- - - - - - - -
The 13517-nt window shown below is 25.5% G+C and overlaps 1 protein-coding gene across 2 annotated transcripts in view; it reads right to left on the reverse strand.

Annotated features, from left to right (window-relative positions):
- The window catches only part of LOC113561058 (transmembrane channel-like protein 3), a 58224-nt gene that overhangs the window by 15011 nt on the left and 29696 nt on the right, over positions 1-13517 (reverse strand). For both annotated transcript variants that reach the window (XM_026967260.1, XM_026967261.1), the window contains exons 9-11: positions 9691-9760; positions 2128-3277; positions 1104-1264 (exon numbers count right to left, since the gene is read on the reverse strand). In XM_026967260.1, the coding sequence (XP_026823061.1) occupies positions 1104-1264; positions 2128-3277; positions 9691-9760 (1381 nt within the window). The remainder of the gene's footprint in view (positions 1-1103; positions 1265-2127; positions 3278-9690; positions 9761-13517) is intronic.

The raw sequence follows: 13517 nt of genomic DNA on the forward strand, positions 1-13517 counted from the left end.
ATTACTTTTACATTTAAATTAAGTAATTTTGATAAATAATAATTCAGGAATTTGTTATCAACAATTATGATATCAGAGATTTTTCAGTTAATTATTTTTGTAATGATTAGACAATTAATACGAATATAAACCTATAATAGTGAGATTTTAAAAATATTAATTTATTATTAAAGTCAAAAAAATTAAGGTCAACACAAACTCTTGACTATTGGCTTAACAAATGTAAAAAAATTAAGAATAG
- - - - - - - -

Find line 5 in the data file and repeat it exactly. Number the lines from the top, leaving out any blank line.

ATTACTTTTACATTTAAATTAAGTAATTTTGATAAATAATAATTCAGGAATTTGTTATCAACAATTATGATATCAGAGATTTTTCAGTTAATTATTTTTGTAATGATTAGACAATTAATACGAATATAAACCTATAATAGTGAGATTTTAAAAATATTAATTTATTATTAAAGTCAAAAAAATTAAGGTCAACACAAACTCTTGACTATTGGCTTAACAAATGTAAAAAAATTAAGAATAG